Distinct influence of hand posture on cortical activity during human grasping

Monica A Perez*, John C. Rothwell

*Corresponding author for this work

Research output: Contribution to journalArticlepeer-review

33 Scopus citations


We recently showed that subcortical circuits contribute to control the gain of motor cortical inputs to spinal motoneurons during precision grip of a small object. Here, we examine whether the involvement of the motor cortex could be revealed by grasping with different hand postures. Using noninvasive cortical, cervicomedullary, and peripheral nerve stimulation we examined in humans motor-evoked potentials (MEPs) and the activity in intracortical circuits (suppression of voluntary electromyography) and spinal motoneurons (F-waves) inintrinsichandmuscles whengraspinga6mmcylinder withtheindexfinger andthumbwhilethehandwas heldintheneutral position or during full pronation and supination. We demonstrate that the size of cortically evoked MEPs in the first dorsal interosseous, but not in the abductor pollicis brevis and abductor digit minimi muscles, was reduced to a similar extent during grasping with the hand pronated or supinated compared with the neutral position. Notably, the suppression of MEPs was present from the MEP onset, suggesting that indirect corticospinal pathways were less likely to be involved than direct connections. There was less intracortical inhibition targeting the first dorsal interosseous during hand pronation and supination compared with neutral and this negatively correlated with changes in MEP size. In contrast, cervicomedullary MEPs and F-waves remained unchanged across conditions, as did MEPs evoked during unopposed weak flexion of the index finger. Our findings reveal a distinct influence of the posture of the hand on the activity of cortical pathways controlling different hand muscles during grasping.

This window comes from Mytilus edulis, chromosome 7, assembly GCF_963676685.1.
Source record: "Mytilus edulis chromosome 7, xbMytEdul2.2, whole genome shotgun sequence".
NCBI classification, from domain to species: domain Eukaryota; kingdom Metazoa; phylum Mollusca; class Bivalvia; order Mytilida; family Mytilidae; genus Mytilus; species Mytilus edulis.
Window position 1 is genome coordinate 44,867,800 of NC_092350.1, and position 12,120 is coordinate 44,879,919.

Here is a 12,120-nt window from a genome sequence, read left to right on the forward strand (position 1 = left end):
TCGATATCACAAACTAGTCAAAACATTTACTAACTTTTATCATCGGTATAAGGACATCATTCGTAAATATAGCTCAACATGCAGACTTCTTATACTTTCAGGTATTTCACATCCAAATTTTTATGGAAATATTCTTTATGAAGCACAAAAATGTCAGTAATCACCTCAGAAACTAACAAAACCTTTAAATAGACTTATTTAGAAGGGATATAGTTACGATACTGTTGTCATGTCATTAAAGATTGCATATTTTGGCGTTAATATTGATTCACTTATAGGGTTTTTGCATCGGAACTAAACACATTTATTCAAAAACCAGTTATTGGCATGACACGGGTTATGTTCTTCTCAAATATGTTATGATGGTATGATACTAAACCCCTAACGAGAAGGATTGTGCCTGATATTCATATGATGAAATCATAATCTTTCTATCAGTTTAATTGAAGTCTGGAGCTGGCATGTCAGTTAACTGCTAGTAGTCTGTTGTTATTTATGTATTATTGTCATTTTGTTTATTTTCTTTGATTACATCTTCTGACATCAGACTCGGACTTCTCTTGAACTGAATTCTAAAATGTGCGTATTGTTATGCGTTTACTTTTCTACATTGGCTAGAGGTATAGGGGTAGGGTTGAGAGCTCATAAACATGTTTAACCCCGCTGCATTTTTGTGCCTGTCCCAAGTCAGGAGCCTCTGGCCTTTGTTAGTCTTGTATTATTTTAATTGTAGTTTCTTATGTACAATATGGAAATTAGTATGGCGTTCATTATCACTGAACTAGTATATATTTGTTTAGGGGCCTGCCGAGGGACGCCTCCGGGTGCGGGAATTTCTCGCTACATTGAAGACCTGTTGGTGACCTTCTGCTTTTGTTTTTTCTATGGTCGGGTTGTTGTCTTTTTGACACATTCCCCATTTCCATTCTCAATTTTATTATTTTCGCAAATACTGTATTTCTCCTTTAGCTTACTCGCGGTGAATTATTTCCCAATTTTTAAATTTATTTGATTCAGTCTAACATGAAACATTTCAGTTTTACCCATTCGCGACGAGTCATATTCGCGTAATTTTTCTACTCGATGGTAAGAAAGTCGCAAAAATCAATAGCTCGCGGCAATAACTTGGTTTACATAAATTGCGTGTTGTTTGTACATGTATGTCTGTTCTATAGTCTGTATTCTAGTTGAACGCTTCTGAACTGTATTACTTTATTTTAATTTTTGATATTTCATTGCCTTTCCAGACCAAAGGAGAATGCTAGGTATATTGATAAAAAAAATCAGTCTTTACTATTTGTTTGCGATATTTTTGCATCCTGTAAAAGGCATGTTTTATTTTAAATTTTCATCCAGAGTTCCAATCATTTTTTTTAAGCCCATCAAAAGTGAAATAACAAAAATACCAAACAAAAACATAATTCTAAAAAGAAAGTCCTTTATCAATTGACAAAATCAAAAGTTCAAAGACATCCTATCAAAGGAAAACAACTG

Original languageEnglish (US)
Pages (from-to)4882-4889
Number of pages8
JournalJournal of Neuroscience
Issue number12
StatePublished - 2015


  • Corticomotoneuronal cells
  • Corticospinal tract
  • Intracortical inhibition
  • Precision grip
  • Primary motor cortex
  • Voluntary drive

ASJC Scopus subject areas

  • Medicine(all)


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